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November 20, 1996

When Walking Fails

Author Affiliations

From the Division of General Medicine and Primary Care, Department of Medicine, Harvard Medical School, Beth Israel Deaconess Medical Center, the Charles A. Dana Research Institute, and the Harvard-Thorndike Laboratory, Boston, Mass.

JAMA. 1996;276(19):1609-1613. doi:10.1001/jama.1996.03540190081041

WALKING is the unthinking transportation of daily life, supporting countless but essential tiny trips within homes and beyond. Walking upright also holds profound symbolic importance. Bipedal locomotion, not intellect, defined the first human ancestors 3.6 million years ago. Nowadays, upright movement permeates American aphorisms, connoting independence, autonomy, self-reliance, and strength—"standing on your own two feet," "walking tall." Bipedal imagery suffuses watershed events—"One small step for man, one giant leap for mankind." Because I am increasingly unable to walk due to multiple sclerosis, I have lost not only my once-easy movement but also a core sense of value and place in the world.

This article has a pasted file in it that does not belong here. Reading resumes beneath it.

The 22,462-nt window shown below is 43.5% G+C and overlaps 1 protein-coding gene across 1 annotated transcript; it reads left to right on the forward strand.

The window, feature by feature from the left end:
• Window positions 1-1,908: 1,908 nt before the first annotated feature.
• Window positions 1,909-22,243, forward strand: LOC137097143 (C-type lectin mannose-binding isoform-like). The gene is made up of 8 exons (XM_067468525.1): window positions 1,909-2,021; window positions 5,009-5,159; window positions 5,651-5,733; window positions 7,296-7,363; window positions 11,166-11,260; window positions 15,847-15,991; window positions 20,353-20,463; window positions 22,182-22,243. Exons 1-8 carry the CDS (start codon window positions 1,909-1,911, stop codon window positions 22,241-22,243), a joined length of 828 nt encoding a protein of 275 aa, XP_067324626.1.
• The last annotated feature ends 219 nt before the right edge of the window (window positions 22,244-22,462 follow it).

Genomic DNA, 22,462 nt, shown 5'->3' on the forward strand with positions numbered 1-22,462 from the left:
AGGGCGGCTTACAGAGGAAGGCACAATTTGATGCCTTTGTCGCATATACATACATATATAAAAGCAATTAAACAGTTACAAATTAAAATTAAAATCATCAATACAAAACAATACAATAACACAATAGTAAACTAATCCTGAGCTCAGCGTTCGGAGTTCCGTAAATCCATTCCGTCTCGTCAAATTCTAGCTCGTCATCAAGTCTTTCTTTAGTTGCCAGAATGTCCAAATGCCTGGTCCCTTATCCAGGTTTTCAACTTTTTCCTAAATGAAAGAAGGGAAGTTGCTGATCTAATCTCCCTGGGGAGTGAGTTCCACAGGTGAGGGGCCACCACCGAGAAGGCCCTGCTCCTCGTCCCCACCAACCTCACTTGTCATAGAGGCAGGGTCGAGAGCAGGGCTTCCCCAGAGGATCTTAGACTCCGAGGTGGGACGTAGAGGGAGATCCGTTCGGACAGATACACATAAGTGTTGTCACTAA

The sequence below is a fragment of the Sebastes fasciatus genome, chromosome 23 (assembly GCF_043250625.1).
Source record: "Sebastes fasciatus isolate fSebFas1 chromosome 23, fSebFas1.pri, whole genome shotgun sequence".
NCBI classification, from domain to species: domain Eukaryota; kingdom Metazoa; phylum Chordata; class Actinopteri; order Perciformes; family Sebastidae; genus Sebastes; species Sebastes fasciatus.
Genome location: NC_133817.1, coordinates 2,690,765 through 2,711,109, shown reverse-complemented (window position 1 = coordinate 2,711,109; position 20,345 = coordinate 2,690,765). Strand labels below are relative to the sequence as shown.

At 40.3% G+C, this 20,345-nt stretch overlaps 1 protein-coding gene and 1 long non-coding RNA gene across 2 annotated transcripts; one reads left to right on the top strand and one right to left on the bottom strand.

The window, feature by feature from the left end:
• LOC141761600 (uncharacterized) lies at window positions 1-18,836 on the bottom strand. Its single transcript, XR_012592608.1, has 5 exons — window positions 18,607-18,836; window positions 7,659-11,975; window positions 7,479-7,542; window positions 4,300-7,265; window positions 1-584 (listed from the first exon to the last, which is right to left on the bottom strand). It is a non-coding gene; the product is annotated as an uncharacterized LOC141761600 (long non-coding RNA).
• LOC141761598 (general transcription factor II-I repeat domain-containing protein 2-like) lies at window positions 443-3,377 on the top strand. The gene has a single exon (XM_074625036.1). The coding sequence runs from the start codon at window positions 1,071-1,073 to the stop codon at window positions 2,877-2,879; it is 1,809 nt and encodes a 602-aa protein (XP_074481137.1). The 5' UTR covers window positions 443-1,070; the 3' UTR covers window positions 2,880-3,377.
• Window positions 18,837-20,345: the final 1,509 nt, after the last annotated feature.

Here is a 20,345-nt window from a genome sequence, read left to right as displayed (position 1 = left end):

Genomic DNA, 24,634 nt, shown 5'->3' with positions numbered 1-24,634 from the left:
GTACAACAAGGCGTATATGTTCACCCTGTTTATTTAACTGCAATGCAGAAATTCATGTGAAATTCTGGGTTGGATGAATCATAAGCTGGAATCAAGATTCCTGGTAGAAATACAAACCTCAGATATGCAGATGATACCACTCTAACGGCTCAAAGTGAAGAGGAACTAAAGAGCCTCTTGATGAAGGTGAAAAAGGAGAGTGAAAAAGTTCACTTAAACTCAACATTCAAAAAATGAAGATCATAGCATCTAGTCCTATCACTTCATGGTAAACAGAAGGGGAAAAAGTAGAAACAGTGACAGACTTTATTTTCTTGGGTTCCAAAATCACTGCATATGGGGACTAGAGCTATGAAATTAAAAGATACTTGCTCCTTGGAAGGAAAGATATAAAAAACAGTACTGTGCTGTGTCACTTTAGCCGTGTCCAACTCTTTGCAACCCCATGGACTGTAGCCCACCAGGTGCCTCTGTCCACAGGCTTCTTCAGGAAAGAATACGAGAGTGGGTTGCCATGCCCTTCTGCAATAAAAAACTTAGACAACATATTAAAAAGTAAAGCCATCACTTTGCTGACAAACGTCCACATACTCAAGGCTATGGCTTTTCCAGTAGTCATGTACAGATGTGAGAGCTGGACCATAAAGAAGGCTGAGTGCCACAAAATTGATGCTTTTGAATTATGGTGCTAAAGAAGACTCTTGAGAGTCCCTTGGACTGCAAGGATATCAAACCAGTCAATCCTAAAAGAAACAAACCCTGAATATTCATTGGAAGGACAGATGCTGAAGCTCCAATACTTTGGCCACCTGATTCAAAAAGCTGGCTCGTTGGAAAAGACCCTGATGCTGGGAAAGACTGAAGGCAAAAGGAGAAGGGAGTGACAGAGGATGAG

A simple discovery restored my independence and spirit—an electric wheelchair. Firmly in control of this conveyance, I now go where I want when I want, traveling frequently for my work. Of course, getting around this way has its faustrations, such as unanticipated physical barriers blocking even heavily